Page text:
S. Vertu, J. Flügge, J.-J. Delaunay, and O. Haeberlé, “Improved and isotropic resolution in tomographic diffractive microscopy combining sample and illumination rotation,” Cent. Eur. J. Phys. 9(4), 969–974 (2011).
[Crossref]

S. Vertu, J.-J. Delaunay, I. Yamada, and O. Haeberlé, “Diffraction microtomography with sample rotation: influence of a missing apple core in the recorded frequency space,” Cent. Eur. J. Phys. 7(1), 22–31 (2009).
[Crossref]

Deloeil, D.

Denis, L.

Depeursinge, C.

Y. Park, C. Depeursinge, and G. Popescu, “Quantitative phase imaging in biomedicine,” Nat. Photonics 12(10), 578–589 (2018).
[Crossref]

Y. Cotte, F. Toy, P. Jourdain, N. Pavillon, D. Boss, P. Magistretti, P. Marquet, and C. Depeursinge, “Marker-free phase nanoscopy,” Nat. Photonics 7(2), 113–117 (2013).
[Crossref]

E. Cuche, P. Marquet, and C. Depeursinge, “Spatial filtering for zero-order and twin-image elimination in digital off-axis holography,” Appl. Opt. 39(23), 4070–4075 (2000).
[Crossref]

Desse, J.-M.

Dinten, J.-M.

Domschke, W.

B. Kemper, S. Kosmeier, P. Langehanenberg, G. von Bally, I. Bredebusch, W. Domschke, and J. Schnekenburger, “Integral refractive index determination of living suspension cells by multifocus digital holographic phase contrast microscopy,” J. Biomed. Opt. 12(5), 054009 (2007).
[Crossref]

Dudek, M.

J. Kostencka, T. Kozacki, M. Dudek, and M. Kujawińska, “Noise suppressed optical diffraction tomography with autofocus correction,” Opt. Express 22(5), 5731–5745 (2014).
[Crossref]

A. Kus, M. Dudek, B. Kemper, M. Kujawinska, and A. Vollmer, “Tomographic phase microscopy of living three-dimensional cell cultures,” J. Biomed. Opt. 19(4), 046009 (2014).
[Crossref]

Ecoffet, C.

Eddi, A.

A. Eddi, K. G. Winkels, and J. H. Snoeijer, “Short time dynamics of viscous drop spreading,” Phys. Fluids 25(1), 013102 (2013).
[Crossref]

El-Farahaty, K.

T. Sokkar, K. El-Farahaty, W. Ramadan, H. Wahba, M. Raslan, and A. Hamza, “Nonray-tracing determination of the 3d refractive index profile of polymeric fibres using single-frame computed tomography and digital holographic interferometric technique,” J. Microsc. 257(3), 208–216 (2015).
[Crossref]

Falldorf, C.

A. Simic, H. Freiheit, M. Agour, C. Falldorf, and R. B. Bergmann, “In-line quality control of micro parts using digital holography,” in Proceedings SPIE 10233 (SPIE, Prague, 2017).

Fang-Yen, C.

W. Choi, C. Fang-Yen, K. Badizadegan, S. Oh, N. Lue, R. R. Dasari, and M. S. Feld, “Tomographic phase microscopy,” Nat. Methods 4(9), 717–719 (2007).
[Crossref]

Feld, M. S.

W. Choi, C. Fang-Yen, K. Badizadegan, S. Oh, N. Lue, R. R. Dasari, and M. S. Feld, “Tomographic phase microscopy,” Nat. Methods 4(9), 717–719 (2007).
[Crossref]

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S. Vertu, J. Flügge, J.-J. Delaunay, and O. Haeberlé, “Improved and isotropic resolution in tomographic diffractive microscopy combining sample and illumination rotation,” Cent. Eur. J. Phys. 9(4), 969–974 (2011).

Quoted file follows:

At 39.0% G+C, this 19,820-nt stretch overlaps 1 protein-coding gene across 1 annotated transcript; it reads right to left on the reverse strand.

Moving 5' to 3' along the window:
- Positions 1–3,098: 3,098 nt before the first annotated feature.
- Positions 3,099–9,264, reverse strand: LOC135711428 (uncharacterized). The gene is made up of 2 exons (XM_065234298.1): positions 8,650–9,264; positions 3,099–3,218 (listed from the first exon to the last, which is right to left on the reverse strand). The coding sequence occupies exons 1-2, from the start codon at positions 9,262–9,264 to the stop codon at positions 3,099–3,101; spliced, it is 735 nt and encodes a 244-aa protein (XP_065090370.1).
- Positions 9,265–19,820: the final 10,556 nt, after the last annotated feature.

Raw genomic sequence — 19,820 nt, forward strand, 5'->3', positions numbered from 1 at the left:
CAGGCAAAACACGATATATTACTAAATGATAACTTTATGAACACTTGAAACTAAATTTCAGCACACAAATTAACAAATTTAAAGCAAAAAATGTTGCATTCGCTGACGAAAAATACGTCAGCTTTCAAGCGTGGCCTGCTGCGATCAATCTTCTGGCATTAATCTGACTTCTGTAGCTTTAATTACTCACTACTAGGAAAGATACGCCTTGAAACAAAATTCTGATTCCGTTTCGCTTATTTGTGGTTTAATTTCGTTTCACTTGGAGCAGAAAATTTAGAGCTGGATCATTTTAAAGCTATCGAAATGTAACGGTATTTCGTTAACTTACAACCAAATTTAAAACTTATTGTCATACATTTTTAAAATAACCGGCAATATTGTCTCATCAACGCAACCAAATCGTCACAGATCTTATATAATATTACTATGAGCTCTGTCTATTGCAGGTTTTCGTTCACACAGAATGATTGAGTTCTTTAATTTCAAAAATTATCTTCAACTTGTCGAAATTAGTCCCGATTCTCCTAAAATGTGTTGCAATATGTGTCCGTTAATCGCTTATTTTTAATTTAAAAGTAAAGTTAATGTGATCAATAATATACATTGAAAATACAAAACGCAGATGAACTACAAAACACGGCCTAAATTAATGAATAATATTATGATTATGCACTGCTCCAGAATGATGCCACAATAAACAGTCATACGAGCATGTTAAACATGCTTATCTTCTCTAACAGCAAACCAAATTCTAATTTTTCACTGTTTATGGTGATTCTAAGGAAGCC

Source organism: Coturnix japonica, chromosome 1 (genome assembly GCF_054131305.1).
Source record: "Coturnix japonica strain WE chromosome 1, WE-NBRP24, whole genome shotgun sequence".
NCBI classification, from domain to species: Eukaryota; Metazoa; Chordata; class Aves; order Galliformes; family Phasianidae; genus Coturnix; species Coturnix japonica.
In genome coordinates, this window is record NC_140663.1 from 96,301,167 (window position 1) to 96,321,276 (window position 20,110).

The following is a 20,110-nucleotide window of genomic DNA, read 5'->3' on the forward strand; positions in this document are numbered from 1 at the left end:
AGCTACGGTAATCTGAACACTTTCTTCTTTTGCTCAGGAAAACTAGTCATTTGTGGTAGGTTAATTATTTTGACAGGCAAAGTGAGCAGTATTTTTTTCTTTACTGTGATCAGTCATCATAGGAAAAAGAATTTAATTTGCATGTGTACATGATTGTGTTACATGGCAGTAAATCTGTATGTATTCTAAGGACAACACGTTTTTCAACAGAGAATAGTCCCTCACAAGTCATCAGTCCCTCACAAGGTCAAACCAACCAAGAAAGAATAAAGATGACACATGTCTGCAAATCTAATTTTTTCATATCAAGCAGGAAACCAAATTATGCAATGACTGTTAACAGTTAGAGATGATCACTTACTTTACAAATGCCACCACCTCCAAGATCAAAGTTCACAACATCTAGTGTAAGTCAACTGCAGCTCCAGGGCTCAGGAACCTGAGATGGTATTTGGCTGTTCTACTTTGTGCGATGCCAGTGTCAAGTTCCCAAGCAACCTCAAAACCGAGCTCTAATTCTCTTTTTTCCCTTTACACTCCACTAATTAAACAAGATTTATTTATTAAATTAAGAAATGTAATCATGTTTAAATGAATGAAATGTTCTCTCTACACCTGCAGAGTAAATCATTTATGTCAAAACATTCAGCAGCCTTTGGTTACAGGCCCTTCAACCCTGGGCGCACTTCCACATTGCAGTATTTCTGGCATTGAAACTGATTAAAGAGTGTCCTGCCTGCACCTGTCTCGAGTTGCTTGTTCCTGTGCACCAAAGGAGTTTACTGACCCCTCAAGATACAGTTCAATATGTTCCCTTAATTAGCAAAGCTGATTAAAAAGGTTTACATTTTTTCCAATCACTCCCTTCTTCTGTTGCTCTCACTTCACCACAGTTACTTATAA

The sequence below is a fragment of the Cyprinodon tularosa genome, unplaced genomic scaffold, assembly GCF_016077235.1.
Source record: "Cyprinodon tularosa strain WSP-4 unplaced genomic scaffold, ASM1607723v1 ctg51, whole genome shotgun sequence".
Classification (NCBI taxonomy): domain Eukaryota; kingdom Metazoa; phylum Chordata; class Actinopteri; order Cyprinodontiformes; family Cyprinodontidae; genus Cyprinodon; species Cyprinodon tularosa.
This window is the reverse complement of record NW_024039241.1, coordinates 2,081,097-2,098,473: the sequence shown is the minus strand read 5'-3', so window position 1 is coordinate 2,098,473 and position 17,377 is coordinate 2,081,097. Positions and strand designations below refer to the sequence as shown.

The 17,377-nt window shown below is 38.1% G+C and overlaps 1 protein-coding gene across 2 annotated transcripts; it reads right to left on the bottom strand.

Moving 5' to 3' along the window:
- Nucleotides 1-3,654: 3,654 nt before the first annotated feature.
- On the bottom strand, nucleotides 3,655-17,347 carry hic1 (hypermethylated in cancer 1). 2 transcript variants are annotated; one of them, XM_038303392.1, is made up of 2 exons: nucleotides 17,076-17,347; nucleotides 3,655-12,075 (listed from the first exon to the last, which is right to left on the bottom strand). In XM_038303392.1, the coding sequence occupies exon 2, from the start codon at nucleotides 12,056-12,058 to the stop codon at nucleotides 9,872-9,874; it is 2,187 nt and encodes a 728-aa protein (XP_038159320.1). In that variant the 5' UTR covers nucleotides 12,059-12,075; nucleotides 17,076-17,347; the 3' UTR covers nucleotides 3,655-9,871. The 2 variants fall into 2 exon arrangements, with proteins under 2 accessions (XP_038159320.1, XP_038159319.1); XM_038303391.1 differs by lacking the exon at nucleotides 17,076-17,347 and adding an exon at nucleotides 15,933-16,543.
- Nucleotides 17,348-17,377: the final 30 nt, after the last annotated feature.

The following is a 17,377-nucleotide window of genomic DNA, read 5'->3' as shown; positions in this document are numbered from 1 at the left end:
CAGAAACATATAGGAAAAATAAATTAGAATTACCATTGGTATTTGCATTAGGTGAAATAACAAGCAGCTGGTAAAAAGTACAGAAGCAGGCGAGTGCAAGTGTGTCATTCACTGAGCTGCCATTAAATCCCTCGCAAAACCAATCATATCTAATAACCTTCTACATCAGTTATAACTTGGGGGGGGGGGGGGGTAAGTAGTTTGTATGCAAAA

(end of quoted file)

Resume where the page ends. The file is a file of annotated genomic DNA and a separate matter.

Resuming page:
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S. Vertu, J.-J. Delaunay, I. Yamada, and O. Haeberlé, “Diffraction microtomography with sample rotation: influence of a missing apple core in the recorded frequency space,” Cent. Eur. J. Phys. 7(1), 22–31 (2009).
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Vinoth, B.

B. Vinoth, X.-J. Lai, Y.-C. Lin, H.-Y. Tu, and C.-J. Cheng, “Integrated dual-tomography for refractive index analysis of free-floating single living cell with isotropic superresolution,” Sci. Rep. 8(1), 5943 (2018).
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Vollmer, A.

A. Kus, M. Dudek, B. Kemper, M. Kujawinska, and A. Vollmer, “Tomographic phase microscopy of living three-dimensional cell cultures,” J. Biomed. Opt. 19(4), 046009 (2014).
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von Bally, G.

B. Kemper, S. Kosmeier, P. Langehanenberg, G. von Bally, I. Bredebusch, W. Domschke, and J. Schnekenburger, “Integral refractive index determination of living suspension cells by multifocus digital holographic phase contrast microscopy,” J. Biomed. Opt. 12(5), 054009 (2007).
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Vouldis, A. T.

Wahba, H.

T. Sokkar, K. El-Farahaty, W. Ramadan, H. Wahba, M. Raslan, and A. Hamza, “Nonray-tracing determination of the 3d refractive index profile of polymeric fibres using single-frame computed tomography and digital holographic interferometric technique,” J. Microsc. 257(3), 208–216 (2015).
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Yamada, I.

S. Vertu, J.-J. Delaunay, I. Yamada, and O. Haeberlé, “Diffraction microtomography with sample rotation: influence of a missing apple core in the recorded frequency space,” Cent. Eur. J. Phys. 7(1), 22–31 (2009).
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J. Li, Q. Chen, J. Zhang, Z. Zhang, Y. Zhang, and C. Zuo, “Optical diffraction tomography microscopy with transport of intensity equation using a light-emitting diode array,” Opt. Lasers Eng. 95, 26–34 (2017).